Biden’s $1.9 trillion American Rescue Plan boosted the child tax credit from $2,000 to $3,000 and allowed parents with children under the age of 6 to qualify for $3,600. The measure also permits parents of children at the age of 17 to be eligible for the credit.
Parents with children under the age of 6 will get $300 monthly payments per child from July through December, and those with children between the ages of 6 and 17 will receive $250 payments per child. The rest of the money can be claimed when they file taxes next year.
Recipients, however, can opt out of the monthly payments and receive the credit in one lump sum.
Similar to the qualifications for the stimulus checks from Biden’s relief bill, individuals earning up to $75,000 are eligible for the full enhanced credit amount, as well as joint filers making up to $150,000 and heads of households earning up to $112,500. The amount will then drop by $50 for each $1,000 in income above these caps.
But taxpayers who are in default on their federal student loans may not see this benefit, according to Forbes, due to the Treasury Offset program that permits the federal government to block any federal benefits for defaulted student loan borrowers and redirect the money to their loan balance.
The program has been temporarily inactive after Biden extended the Cares Act measure in his relief bill passed earlier this year. The Cares Act paused all payments on federal student loan debt, adjusted interest rates to zero, and halted all collection initiatives by the government, including the Treasury Offset program.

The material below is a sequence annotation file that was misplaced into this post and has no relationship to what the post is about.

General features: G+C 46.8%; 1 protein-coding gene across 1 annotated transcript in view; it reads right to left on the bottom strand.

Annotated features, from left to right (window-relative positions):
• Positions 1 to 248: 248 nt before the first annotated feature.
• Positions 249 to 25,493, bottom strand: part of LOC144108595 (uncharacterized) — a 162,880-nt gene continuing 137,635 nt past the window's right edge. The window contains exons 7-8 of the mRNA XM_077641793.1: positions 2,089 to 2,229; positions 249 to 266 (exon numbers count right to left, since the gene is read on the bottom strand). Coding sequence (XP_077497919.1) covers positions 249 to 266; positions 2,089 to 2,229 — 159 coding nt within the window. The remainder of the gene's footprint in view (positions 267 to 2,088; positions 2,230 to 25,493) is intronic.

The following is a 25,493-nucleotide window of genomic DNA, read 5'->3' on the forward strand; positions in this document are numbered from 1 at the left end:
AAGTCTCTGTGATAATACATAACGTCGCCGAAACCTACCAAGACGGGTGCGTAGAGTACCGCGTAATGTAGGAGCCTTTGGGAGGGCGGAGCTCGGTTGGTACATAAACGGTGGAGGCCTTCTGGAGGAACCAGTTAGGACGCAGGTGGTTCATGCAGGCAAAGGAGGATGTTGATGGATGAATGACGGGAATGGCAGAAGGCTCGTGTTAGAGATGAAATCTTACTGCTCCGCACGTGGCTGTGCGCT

The student loan assistance efforts, however, are slated to expire at the end of September.
That means the Treasury Offset program can proceed, which could potentially impact over five million borrowers who are in default on their federal student loans, eliminating the chance of receiving the child tax credit.
Several higher education advocates have raised concerns over the issue, arguing that the Biden administration must take “swift” action.
“Unless the administration takes swift and decisive action, cash made available through one of the most important tools that the nation has in its arsenal to fight poverty will soon be denied to struggling student loan borrowers and instead intercepted by the Department of Education,” Persis Yu, the director of the Student Loan Borrower Assistance Project at the National Consumer Law Center, and Seth Frotman, the executive director of the Student Borrower Protection Center, wrote in a blog post for the National Consumer Law Center.
In the meantime, progressive Democrats have continued to pressure the White House to unilaterally cancel $50,000 in student loan debt for every federal borrower, though Biden has only indicated support for a $10,000 cancellation initiative. The president did, however, instruct the Education Department to look into his authority to enact broad student loan forgiveness.
Rachel Bucchino is a reporter at the National Interest. Her work has appeared in The Washington Post, U.S. News & World Report and The Hill.